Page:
Learn more about Peltz-Steele v. UMass Faculty Federation at Court Listener (complaint) and the Liberty Justice Center. The case is now on appeal in the First Circuit as no. 22-1466 (PACER paywall). Please direct media inquiries to Kristen Williamson.

Wednesday, September 29, 2021

Scholar in torts, comparative law publishes book on Chinese law, article on slow WHO pandemic response

Professor Chenglin Liu has completed two new and exciting projects of interest to lawyers and legal educators.

A torts professor on the faculty of St. Mary's University School of Law in San Antonio, Texas, Professor Liu kindly joined my Comparative Law class via Zoom in the spring to talk about coronavirus legal issues and public health regulation in the People's Republic of China.  His visit generated more discussion and questions than we had time for.

Professor Liu has now completed a landmark book, Chinese Law in Context (CAP 2021) (Amazon).  The publisher's prĂ©cis reports:

Chinese Law in Context provides a unique perspective on the Chinese legal system. It first offers insight into Chinese legal history and the impact of Confucianism. Then, by examining significant scandals and corruption during the past two decades, the book analyzes constitutional law, property law, and tort law from a comparative perspective. It also covers food and drug safety laws and regulations, which are rarely addressed in other works but are increasingly critical in the context of U.S.-China bilateral trade relations.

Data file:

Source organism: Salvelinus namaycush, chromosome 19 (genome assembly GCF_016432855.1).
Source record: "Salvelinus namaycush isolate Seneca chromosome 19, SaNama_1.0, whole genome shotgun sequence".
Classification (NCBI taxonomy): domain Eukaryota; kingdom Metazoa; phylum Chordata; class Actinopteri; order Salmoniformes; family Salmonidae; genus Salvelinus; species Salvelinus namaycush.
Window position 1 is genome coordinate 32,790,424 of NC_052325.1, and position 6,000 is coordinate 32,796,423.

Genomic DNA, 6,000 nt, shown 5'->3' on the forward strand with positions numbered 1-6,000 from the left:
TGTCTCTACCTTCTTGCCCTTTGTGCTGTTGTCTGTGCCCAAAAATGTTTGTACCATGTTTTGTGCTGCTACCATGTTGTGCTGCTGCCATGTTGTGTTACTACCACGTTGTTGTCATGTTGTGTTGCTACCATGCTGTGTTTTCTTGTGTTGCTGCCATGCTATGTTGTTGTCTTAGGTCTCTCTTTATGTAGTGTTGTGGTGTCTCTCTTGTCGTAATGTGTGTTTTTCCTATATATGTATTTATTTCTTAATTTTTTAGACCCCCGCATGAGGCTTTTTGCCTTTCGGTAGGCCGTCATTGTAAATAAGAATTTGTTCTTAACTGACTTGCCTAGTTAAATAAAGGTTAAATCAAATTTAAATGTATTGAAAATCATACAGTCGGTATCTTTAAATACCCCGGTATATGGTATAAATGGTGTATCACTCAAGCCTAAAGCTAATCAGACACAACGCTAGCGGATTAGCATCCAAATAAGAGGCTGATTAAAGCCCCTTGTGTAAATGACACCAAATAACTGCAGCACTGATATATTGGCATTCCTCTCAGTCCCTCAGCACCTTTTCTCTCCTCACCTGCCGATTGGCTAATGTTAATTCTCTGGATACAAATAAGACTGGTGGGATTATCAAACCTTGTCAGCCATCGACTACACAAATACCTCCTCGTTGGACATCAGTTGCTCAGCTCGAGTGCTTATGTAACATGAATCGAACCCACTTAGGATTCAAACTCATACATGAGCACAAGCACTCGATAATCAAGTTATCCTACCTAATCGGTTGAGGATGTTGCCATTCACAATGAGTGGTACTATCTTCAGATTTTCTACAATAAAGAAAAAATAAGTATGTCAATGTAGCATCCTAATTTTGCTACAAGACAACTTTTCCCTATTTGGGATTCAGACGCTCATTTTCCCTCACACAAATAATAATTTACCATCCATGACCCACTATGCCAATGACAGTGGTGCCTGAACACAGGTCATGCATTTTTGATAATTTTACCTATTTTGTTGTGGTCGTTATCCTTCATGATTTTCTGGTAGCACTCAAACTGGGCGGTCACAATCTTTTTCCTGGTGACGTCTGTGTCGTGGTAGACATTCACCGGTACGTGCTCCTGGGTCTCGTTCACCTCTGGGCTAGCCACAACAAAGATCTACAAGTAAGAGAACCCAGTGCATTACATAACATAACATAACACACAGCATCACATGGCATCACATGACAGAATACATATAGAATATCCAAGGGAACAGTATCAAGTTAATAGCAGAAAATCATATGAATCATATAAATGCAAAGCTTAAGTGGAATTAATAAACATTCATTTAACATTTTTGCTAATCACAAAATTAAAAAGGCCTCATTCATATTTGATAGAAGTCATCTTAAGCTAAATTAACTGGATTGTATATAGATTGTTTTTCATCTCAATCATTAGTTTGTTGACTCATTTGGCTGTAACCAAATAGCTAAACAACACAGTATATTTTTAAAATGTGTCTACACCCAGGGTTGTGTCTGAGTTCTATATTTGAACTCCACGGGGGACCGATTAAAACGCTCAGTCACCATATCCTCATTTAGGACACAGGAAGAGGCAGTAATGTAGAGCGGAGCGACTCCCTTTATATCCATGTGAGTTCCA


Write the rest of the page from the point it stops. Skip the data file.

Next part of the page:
Prof. Liu
A teacher's manual is forthcoming.

Professor Liu also has published a new article relevant to the pandemic, The World Health Organization: A Weak Defender Against Pandemics.  Consistently with Professor Liu's expertise in tort law, the article contemplates causation as between WHO management of the coronavirus and responsibility for its impact.  Here is the abstract:

Why did the World Health Organization (WHO) not act in a timely fashion to declare the coronavirus outbreak a Public Health Emergency of International Concern (PHEIC)? If it had done so, could the United States have heeded the warning and controlled the spread of the virus? Is the WHO’s delay a factual cause of the calamities that the United States has suffered? This article addresses these questions. Part I examines the development of the WHO and its governance mechanism, major powers and limits, and past achievements and failures. It also explores how the WHO responded to the COVID-19 pandemic and what could have been done—but was not done—in the early stages. Part II analyzes why the United States failed to effectively respond to the COVID-19 public health crisis. Part III concludes that the WHO did not, and in the future will not, have the power and courage to make a prompt PHEIC declaration because of institutional constraints. However, the WHO’s delay in acting was not a factual cause of the harm suffered in the United States because the Trump Administration would not have acted differently even if the WHO issued the PHEIC warning swiftly.

The article appears in 28:2 Virginia Journal of Social Policy and Law (2021).

No comments:

Post a Comment